“Before we were referred to St Barnabas, we had a family rota to make sure someone was looking after Dad at all times. This didn’t go to plan when Dad tried to go to the toilet on his own one night as he didn’t want to wake me after a busy day at work. Unfortunately he fell and it was a wake-up call that we just couldn’t cope on our own without extra support.

“From then on, St Barnabas took over Dad’s care and it felt like a weight had lifted. I had promised myself I would look after Dad until the end but the St Barnabas nurses were able to show me that it would be better for Dad if we all worked together. They were 100% right.”

“I can hand-on-heart say that without St Barnabas I’m not sure how I would have got through the last months of Dad’s life. The room which Dad was in was amazing, the support and care given to him was second to none and nothing was ever too much. The nurses supported me when I needed supporting and left me when I needed time alone. They just seemed to know what to do at all the right times. When end-of-life came, they knew all the right things to do to keep us calm and help us think about the next steps.

“One memory that sticks in my mind is about another family who were going through the same thing as us. The lady who was terminally ill wanted to be alive for Christmas but her family and St Barnabas nurses were aware that this would not be possible. The nurses arranged for her to have her own Christmas Day on 25th November. They came in wearing Christmas jumpers, brought presents and enjoyed all the fun and laughter of a normal Christmas with the family. What an amazing memory to leave that family with.”

Jamie has pledged to raise enough money for St Barnabas to cover every penny’s worth of care and support that was given to himself and his family. Jamie said:

“If I could have one more day with Dad, I’d want thank him for the legacy he has set up for our family and let him see his grandson, Jai, playing football. I’d want to hold him once more and tell him just how much I love him. There are always times when I miss his presence more as it’s hard knowing I can’t run decisions past him anymore and get his advice.”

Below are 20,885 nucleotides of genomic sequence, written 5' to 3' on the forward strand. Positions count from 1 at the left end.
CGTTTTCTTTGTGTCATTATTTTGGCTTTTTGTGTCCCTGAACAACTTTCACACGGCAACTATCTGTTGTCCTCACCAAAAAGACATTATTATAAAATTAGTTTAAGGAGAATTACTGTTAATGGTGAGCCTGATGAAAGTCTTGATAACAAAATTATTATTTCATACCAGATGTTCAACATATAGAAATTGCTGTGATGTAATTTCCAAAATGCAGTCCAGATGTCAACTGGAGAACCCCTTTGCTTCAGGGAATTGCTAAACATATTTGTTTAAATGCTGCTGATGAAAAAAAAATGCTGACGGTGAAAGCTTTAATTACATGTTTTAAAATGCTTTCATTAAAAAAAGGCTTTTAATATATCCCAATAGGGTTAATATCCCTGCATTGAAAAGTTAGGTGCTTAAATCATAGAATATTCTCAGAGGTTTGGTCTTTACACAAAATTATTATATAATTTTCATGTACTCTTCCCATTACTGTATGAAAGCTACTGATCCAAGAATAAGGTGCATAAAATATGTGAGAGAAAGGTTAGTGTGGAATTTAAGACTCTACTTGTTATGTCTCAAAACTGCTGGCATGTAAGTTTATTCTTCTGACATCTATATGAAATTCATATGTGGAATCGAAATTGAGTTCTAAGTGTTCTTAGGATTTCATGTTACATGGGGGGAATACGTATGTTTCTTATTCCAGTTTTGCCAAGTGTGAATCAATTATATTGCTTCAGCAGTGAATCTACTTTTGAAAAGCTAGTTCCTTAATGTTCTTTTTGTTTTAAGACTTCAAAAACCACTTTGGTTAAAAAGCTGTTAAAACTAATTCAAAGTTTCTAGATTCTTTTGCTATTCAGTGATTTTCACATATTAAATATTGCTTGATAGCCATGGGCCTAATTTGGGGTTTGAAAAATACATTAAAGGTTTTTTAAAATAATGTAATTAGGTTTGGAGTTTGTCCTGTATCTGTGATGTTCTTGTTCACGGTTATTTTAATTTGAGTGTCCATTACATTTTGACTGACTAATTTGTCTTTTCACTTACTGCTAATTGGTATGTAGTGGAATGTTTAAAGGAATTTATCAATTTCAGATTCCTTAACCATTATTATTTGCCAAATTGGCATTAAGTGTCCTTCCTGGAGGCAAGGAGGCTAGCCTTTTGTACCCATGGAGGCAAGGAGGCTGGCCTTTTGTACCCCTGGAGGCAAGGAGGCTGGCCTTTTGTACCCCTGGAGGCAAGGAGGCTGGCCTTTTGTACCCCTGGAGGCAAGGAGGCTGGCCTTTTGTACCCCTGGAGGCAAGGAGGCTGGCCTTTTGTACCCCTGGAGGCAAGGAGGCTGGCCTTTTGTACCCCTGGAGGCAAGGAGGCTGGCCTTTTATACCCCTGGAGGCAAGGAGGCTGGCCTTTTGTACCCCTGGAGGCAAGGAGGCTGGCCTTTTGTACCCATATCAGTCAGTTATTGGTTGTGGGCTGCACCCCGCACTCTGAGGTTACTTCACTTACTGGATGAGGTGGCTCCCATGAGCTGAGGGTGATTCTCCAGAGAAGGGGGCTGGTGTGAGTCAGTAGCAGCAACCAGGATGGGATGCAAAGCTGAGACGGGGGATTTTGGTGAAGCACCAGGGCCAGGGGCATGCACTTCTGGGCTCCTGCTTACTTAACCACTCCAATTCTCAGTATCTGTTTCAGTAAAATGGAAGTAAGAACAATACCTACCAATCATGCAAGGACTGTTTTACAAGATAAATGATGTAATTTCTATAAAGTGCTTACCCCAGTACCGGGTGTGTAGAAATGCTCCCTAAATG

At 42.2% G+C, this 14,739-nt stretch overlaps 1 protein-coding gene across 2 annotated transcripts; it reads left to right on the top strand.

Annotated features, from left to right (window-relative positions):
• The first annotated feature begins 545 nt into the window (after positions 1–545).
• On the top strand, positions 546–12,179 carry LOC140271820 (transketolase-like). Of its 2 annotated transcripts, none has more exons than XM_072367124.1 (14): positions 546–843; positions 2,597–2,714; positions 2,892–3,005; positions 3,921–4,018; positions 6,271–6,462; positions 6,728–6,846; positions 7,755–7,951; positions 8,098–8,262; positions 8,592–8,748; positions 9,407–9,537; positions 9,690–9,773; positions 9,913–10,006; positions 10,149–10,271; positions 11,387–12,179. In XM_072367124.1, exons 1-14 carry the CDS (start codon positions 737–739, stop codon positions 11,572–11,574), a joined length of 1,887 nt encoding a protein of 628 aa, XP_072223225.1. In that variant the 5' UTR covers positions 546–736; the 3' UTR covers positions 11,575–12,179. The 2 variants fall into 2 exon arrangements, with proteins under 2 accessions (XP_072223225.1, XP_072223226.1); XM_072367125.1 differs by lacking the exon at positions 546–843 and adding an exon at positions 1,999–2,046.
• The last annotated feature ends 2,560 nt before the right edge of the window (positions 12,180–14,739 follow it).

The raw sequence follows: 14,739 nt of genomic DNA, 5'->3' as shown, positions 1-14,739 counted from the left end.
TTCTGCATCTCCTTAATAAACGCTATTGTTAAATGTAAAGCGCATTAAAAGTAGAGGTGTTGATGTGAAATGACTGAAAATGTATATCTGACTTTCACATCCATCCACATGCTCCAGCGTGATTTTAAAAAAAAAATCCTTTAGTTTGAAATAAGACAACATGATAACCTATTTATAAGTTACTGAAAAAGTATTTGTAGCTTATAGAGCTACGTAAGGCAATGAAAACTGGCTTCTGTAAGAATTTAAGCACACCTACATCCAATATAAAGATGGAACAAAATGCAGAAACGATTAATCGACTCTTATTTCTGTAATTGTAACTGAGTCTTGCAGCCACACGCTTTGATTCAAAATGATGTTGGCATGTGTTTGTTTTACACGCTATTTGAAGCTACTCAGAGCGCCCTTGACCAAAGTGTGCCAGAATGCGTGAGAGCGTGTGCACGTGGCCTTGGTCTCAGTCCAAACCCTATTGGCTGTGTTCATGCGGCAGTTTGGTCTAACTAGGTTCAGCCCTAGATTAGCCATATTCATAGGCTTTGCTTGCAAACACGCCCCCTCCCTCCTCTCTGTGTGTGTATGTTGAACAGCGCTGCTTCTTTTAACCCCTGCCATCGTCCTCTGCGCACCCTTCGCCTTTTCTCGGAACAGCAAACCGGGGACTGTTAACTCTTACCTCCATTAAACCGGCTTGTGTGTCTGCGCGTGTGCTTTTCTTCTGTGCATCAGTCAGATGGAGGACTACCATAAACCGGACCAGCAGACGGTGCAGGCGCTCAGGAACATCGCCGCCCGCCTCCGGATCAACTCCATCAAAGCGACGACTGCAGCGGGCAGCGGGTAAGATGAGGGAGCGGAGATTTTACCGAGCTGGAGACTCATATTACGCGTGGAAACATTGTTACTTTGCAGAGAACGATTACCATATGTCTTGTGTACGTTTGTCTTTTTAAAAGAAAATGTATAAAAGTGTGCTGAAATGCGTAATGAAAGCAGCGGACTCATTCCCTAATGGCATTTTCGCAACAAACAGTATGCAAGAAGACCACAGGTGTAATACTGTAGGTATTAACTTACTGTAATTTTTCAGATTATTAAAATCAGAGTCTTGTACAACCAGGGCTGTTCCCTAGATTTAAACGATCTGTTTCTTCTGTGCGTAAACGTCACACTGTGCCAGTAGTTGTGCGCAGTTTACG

St Barnabas Hospice provides free care to people across Lincolnshire living with a life-limiting or terminal illness and their families and carers. To find out more about the different ways we can help, visit www.stbarnabashospice.co.uk

Nigel, grandson Jai and son Jamie

Jamie running the Lincoln 10k

Pygott & Crone team after the Lincoln 10k

St Barnabas Lincolnshire Hospice scoops place in Top 100 Sunday Times Not for Profit Companies Awards.

February 25 2019

Local charity and healthcare provider St Barnabas Lincolnshire Hospice has been placed number 89 the Sunday Times Top 100 Not For Profit Organisations to Work for 2019 list.

The national accreditation is awarded on the results of an anonymous staff survey, which covers staff wellbeing, relationships, leadership and personal growth.

Announced on February 22, the ranking appeared in the Sunday Times publication alongside the National Trust, Great Ormond Street Children’s Charity and only six other Hospices.

With a workforce of over 300 staff and 1000 volunteers St Barnabas commit to providing a happy working environment, celebrating individual and collective success in all departments.

 

Lisa Phillips, Head of People and Development explains

“The independent survey took place with all staff throughout October 2018. We also completed a comprehensive organisational questionnaire showcasing the services St Barnabas provide, and what we do to support, recognise and reward our employees including a Reward and Recognition Scheme, flexible working practices, wellbeing support, a staff and management focus group.

I am so proud to have been awarded a One to Watch accreditation, placing 89th in the Top 100 and to have been ranked highly in the ‘areas of success’ – ‘great service to its customers, proud to work for the organisation, and the organisation has strong values and principles’ by our own team.”

 

Best Companies, the award body acknowledged St Barnabas staff agreed ‘People in my team go out of their way to help me.’ Best Companies noted ‘They recognise the power of community; building connections and relationships that help them make a positive contribution. They are one team, united and inspired by their common purpose’

 

Chris Wheway, CEO adds

“I am delighted that the support, the wellbeing and happiness of our team has been recognised. People are at the centre of what we do, whether that is the patient, their family or the team that make the service possible I am so proud to lead an organisation that has so many brilliant individuals, working together making a massive impact.”

 

St Barnabas supports more than 10,500 local people every year and delivers care to patients living with a life limiting or terminal illness and their families. Our ambition, for every patient we meet, is to enable them to live life to the fullest possible extent for however many days, weeks or months they have left.

This year it will cost over £11.5m to deliver our services. The NHS does give us some money, but we still need to raise at least £5.5 million. There are so many ways you can get involved and help us achieve our ambition.